The last glacial period occurred from the end of the Eemian interglacial to the end of the Younger Dryas, encompassing the period years ago.
London is the capital and most populous city of England and the United Kingdom.
A longbow is a type of bow that is tall – roughly equal to the height of the user – allowing the archer a fairly long draw, at least to the jaw.
Manchester Museum is a museum displaying works of archaeology, anthropology and natural history and is owned by the University of Manchester, in England.
In Old World archaeology, Mesolithic (Greek: μέσος, mesos "middle"; λίθος, lithos "stone") is the period between the Upper Paleolithic and the Neolithic.
A metal (from Greek μέταλλον métallon, "mine, quarry, metal") is a material (an element, compound, or alloy) that is typically hard when in solid state, opaque, shiny, and has good electrical and thermal conductivity.
A microlith is a small stone tool usually made of flint or chert and typically a centimetre or so in length and half a centimetre wide.
Nataruk in Turkana County, Kenya, is the site of an archaeological investigation which has uncovered the 10,000-year-old remains of 27 people.
The New World is one of the names used for the majority of Earth's Western Hemisphere, specifically the Americas (including nearby islands such as those of the Caribbean and Bermuda).
Obsidian is a naturally occurring volcanic glass formed as an extrusive igneous rock.
Polyethylene terephthalate (sometimes written poly(ethylene terephthalate)), commonly abbreviated PET, PETE, or the obsolete PETP or PET-P, is the most common thermoplastic polymer resin of the polyester family and is used in fibres for clothing, containers for liquids and foods, thermoforming for manufacturing, and in combination with glass fibre for engineering resins.
In physics, potential energy is the energy possessed by an object because of its position relative to other objects, stresses within itself, its electric charge, or other factors.
Prehistoric warfare refers to war that occurred between societies without recorded history.
Human prehistory is the period between the use of the first stone tools 3.3 million years ago by hominins and the invention of writing systems.
A projectile is any object thrown into space (empty or not) by the exertion of a force.
A quiver is a container for holding arrows, bolts, or darts.
Radiocarbon dating (also referred to as carbon dating or carbon-14 dating) is a method for determining the age of an object containing organic material by using the properties of radiocarbon, a radioactive isotope of carbon.
A ranged weapon is any weapon that can engage targets beyond hand-to-hand distance, i.e. at distances greater than the physical reach of the weapon itself.
Rawhide is a hide or animal skin that has not been exposed to tanning.
Recorded history or written history is a historical narrative based on a written record or other documented communication.
Recreation is an activity of leisure, leisure being discretionary time.
A recurve bow is a bow with limbs that curve away from the archer when unstrung.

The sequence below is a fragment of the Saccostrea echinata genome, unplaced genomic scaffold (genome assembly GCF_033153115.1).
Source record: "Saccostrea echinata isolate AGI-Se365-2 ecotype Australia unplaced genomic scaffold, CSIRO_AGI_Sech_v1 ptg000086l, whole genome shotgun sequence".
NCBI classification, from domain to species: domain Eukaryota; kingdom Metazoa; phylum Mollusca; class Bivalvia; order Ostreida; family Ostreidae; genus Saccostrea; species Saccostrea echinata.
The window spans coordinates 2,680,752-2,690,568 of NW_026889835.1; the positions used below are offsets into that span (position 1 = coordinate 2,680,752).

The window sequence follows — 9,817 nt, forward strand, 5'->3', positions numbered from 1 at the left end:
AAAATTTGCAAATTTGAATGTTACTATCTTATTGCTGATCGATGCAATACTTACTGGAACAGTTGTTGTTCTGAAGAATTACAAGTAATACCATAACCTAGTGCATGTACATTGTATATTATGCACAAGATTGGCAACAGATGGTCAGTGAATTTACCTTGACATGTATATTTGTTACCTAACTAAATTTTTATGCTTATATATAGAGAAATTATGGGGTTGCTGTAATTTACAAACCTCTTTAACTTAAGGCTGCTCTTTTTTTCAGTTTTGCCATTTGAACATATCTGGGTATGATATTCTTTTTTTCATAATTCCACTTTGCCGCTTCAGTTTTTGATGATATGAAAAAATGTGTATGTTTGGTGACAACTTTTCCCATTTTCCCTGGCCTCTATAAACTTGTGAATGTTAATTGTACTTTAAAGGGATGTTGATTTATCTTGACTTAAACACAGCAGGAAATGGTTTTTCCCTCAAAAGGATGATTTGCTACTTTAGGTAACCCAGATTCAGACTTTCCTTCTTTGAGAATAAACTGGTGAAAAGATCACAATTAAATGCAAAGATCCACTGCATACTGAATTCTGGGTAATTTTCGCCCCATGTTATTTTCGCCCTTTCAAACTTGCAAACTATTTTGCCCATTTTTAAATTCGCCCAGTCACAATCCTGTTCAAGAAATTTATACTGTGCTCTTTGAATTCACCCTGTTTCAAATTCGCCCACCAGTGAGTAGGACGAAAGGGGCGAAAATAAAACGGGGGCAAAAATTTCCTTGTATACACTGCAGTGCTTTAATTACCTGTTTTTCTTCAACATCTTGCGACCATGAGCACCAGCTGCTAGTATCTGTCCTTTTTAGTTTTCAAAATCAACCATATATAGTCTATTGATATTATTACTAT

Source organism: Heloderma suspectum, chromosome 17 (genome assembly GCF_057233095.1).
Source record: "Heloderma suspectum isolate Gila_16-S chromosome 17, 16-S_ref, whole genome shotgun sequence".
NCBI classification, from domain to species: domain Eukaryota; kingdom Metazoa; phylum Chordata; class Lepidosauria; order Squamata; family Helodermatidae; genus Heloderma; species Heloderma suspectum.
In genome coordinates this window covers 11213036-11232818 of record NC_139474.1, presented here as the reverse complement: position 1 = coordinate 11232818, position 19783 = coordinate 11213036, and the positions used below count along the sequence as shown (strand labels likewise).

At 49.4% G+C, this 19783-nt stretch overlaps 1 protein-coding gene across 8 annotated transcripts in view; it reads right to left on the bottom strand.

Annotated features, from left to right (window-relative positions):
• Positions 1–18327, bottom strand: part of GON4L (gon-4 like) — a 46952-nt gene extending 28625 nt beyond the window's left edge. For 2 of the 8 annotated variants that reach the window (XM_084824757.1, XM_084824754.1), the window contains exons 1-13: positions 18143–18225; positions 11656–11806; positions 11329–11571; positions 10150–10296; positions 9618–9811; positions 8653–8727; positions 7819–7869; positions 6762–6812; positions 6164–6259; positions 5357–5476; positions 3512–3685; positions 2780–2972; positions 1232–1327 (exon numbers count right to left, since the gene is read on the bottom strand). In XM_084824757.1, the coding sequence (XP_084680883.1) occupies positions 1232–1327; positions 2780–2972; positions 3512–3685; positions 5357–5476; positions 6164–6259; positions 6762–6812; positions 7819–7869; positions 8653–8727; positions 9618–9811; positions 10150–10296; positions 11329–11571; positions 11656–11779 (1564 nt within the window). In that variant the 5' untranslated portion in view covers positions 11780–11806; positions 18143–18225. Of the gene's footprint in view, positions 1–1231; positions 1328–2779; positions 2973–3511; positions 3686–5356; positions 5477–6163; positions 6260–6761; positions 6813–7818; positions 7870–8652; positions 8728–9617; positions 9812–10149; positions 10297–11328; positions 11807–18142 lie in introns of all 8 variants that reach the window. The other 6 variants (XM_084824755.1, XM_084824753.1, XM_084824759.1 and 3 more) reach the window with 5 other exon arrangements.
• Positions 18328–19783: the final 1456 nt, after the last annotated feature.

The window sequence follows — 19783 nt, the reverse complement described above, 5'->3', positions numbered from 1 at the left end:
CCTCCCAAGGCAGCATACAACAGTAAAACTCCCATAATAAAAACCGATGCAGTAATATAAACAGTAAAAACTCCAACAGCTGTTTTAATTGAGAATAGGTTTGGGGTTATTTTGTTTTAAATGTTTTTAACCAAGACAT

A self bow or simple bow is a bow made from a single piece of wood.
Shooting is the act or process of discharging a projectile from a ranged weapon (such as a gun, slingshot, crossbow, or bow. Even the acts of launching/discharging artillery, darts, grenades, rockets and guided missiles can be considered acts of shooting. When using a firearm, the act of shooting is often called firing as it involves initiating a combustion process (deflagration). Shooting can take place in a shooting range or in the field, in shooting sports, hunting or in combat. A person involved in the shooting activity is a shooter. A proficient shooter is a marksman or sharpshooter. A person's level of shooting proficiency is referred to as marksmanship.
Silk is a natural protein fiber, some forms of which can be woven into textiles.
Sport (British English) or sports (American English) includes all forms of competitive physical activity or games which, through casual or organised participation, aim to use, maintain or improve physical ability and skills while providing enjoyment to participants, and in some cases, entertainment for spectators.
Stiffness is the rigidity of an object — the extent to which it resists deformation in response to an applied force.
A gunstock, often simply stock, also known as a shoulder stock, a buttstock or simply a butt, is a part of a long gun such as rifle, to which the barrelled action and firing mechanism are attached and is held against the user's shoulder when shooting the gun.
Sub-Saharan Africa is, geographically, the area of the continent of Africa that lies south of the Sahara.
A Takedown bow is a bow assembled out of a riser and two limbs to make a working bow when strung.
A tendon or sinew is a tough band of fibrous connective tissue that usually connects muscle to bone and is capable of withstanding tension.
In physics, tension may be described as the pulling force transmitted axially by the means of a string, cable, chain, or similar one-dimensional continuous object, or by each end of a rod, truss member, or similar three-dimensional object; tension might also be described as the action-reaction pair of forces acting at each end of said elements.
The timber hitch is a knot used to attach a single length of rope to a cylindrical object.
Turkana County is a county in the former Rift Valley Province of Kenya.
The University of Manchester is a public research university in Manchester, England, formed in 2004 by the merger of the University of Manchester Institute of Science and Technology and the Victoria University of Manchester.
The Upper Paleolithic (or Upper Palaeolithic, Late Stone Age) is the third and last subdivision of the Paleolithic or Old Stone Age.
War is a state of armed conflict between states, societies and informal groups, such as insurgents and militias.
A weapon, arm or armament is any device used with intent to inflict damage or harm.
The Western Hemisphere is a geographical term for the half of Earth which lies west of the prime meridian (which crosses Greenwich, London, United Kingdom) and east of the antimeridian.
Wood is a porous and fibrous structural tissue found in the stems and roots of trees and other woody plants.
Yew is a common name given to various species of trees.